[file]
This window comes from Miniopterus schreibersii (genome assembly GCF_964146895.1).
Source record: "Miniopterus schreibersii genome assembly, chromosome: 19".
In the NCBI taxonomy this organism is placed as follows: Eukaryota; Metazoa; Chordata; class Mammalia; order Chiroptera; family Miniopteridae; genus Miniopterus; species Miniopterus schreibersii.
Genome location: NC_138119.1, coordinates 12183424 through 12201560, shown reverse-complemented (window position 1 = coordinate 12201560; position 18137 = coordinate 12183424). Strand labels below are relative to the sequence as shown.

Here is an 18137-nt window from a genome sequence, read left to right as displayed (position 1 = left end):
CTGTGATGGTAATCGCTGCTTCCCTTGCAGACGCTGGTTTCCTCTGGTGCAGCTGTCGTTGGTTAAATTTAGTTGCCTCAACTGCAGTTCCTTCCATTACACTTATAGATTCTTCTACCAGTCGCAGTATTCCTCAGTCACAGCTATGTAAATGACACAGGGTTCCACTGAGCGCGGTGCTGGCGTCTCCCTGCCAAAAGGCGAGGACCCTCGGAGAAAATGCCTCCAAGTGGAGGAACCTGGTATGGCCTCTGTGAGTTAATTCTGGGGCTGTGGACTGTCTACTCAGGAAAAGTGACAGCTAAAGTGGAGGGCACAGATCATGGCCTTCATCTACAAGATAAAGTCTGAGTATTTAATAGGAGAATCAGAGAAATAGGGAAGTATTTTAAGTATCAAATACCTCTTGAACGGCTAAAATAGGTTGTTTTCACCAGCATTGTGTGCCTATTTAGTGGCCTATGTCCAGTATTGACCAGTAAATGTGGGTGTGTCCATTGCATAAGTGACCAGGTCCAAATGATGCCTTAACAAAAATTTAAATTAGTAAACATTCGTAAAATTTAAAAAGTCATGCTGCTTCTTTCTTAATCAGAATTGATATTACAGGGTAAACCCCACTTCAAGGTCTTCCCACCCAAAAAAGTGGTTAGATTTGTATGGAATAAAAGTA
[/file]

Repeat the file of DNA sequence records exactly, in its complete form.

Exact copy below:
This window comes from Miniopterus schreibersii (genome assembly GCF_964146895.1).
Source record: "Miniopterus schreibersii genome assembly, chromosome: 19".
In the NCBI taxonomy this organism is placed as follows: Eukaryota; Metazoa; Chordata; class Mammalia; order Chiroptera; family Miniopteridae; genus Miniopterus; species Miniopterus schreibersii.
Genome location: NC_138119.1, coordinates 12183424 through 12201560, shown reverse-complemented (window position 1 = coordinate 12201560; position 18137 = coordinate 12183424). Strand labels below are relative to the sequence as shown.

Here is an 18137-nt window from a genome sequence, read left to right as displayed (position 1 = left end):
CTGTGATGGTAATCGCTGCTTCCCTTGCAGACGCTGGTTTCCTCTGGTGCAGCTGTCGTTGGTTAAATTTAGTTGCCTCAACTGCAGTTCCTTCCATTACACTTATAGATTCTTCTACCAGTCGCAGTATTCCTCAGTCACAGCTATGTAAATGACACAGGGTTCCACTGAGCGCGGTGCTGGCGTCTCCCTGCCAAAAGGCGAGGACCCTCGGAGAAAATGCCTCCAAGTGGAGGAACCTGGTATGGCCTCTGTGAGTTAATTCTGGGGCTGTGGACTGTCTACTCAGGAAAAGTGACAGCTAAAGTGGAGGGCACAGATCATGGCCTTCATCTACAAGATAAAGTCTGAGTATTTAATAGGAGAATCAGAGAAATAGGGAAGTATTTTAAGTATCAAATACCTCTTGAACGGCTAAAATAGGTTGTTTTCACCAGCATTGTGTGCCTATTTAGTGGCCTATGTCCAGTATTGACCAGTAAATGTGGGTGTGTCCATTGCATAAGTGACCAGGTCCAAATGATGCCTTAACAAAAATTTAAATTAGTAAACATTCGTAAAATTTAAAAAGTCATGCTGCTTCTTTCTTAATCAGAATTGATATTACAGGGTAAACCCCACTTCAAGGTCTTCCCACCCAAAAAAGTGGTTAGATTTGTATGGAATAAAAGTA